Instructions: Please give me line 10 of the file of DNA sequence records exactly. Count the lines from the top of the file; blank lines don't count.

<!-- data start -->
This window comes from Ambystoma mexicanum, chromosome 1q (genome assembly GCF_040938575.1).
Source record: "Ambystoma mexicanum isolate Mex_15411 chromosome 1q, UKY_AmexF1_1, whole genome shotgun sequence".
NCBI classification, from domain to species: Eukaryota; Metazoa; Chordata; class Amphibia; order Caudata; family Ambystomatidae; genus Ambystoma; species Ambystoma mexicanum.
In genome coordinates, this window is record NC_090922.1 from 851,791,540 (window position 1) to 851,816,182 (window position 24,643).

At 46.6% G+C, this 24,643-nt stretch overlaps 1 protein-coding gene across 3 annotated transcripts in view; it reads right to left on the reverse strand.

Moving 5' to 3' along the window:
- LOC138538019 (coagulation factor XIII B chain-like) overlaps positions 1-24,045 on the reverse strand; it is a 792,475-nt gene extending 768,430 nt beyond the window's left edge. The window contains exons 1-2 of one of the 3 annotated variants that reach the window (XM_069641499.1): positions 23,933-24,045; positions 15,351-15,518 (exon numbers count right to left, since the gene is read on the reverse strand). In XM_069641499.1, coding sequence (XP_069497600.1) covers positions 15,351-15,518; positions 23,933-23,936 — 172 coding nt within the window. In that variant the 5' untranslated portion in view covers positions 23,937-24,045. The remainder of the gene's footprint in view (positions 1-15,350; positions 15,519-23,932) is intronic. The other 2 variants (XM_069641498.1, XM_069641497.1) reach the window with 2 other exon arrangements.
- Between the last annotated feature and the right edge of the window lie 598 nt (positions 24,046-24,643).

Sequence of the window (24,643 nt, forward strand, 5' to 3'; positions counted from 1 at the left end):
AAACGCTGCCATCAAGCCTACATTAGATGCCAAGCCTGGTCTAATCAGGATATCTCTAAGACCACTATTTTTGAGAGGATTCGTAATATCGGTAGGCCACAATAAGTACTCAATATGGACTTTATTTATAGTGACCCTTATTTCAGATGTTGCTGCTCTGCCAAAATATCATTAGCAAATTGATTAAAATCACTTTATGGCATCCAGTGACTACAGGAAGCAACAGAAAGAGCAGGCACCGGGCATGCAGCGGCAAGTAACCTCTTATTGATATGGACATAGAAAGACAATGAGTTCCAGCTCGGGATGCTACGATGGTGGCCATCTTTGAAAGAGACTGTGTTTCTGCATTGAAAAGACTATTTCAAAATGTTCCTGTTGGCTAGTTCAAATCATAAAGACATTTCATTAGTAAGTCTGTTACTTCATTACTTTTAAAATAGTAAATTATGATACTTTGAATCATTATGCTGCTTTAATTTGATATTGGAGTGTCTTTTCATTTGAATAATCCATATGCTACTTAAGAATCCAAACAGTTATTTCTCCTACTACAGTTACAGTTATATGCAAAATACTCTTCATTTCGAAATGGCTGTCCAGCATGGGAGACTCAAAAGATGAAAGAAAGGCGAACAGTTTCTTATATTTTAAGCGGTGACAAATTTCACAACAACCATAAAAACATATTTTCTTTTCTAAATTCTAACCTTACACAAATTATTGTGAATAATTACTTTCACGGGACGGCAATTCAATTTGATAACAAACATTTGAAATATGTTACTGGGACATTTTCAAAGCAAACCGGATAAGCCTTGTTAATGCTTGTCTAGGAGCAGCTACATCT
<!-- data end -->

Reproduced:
AAACGCTGCCATCAAGCCTACATTAGATGCCAAGCCTGGTCTAATCAGGATATCTCTAAGACCACTATTTTTGAGAGGATTCGTAATATCGGTAGGCCACAATAAGTACTCAATATGGACTTTATTTATAGTGACCCTTATTTCAGATGTTGCTGCTCTGCCAAAATATCATTAGCAAATTGATTAAAATCACTTTATGGCATCCAGTGACTACAGGAAGCAACAGAAAGAGCAGGCACCGGGCATGCAGCGGCAAGTAACCTCTTATTGATATGGACATAGAAAGACAATGAGTTCCAGCTCGGGATGCTACGATGGTGGCCATCTTTGAAAGAGACTGTGTTTCTGCATTGAAAAGACTATTTCAAAATGTTCCTGTTGGCTAGTTCAAATCATAAAGACATTTCATTAGTAAGTCTGTTACTTCATTACTTTTAAAATAGTAAATTATGATACTTTGAATCATTATGCTGCTTTAATTTGATATTGGAGTGTCTTTTCATTTGAATAATCCATATGCTACTTAAGAATCCAAACAGTTATTTCTCCTACTACAGTTACAGTTATATGCAAAATACTCTTCATTTCGAAATGGCTGTCCAGCATGGGAGACTCAAAAGATGAAAGAAAGGCGAACAGTTTCTTATATTTTAAGCGGTGACAAATTTCACAACAACCATAAAAACATATTTTCTTTTCTAAATTCTAACCTTACACAAATTATTGTGAATAATTACTTTCACGGGACGGCAATTCAATTTGATAACAAACATTTGAAATATGTTACTGGGACATTTTCAAAGCAAACCGGATAAGCCTTGTTAATGCTTGTCTAGGAGCAGCTACATCT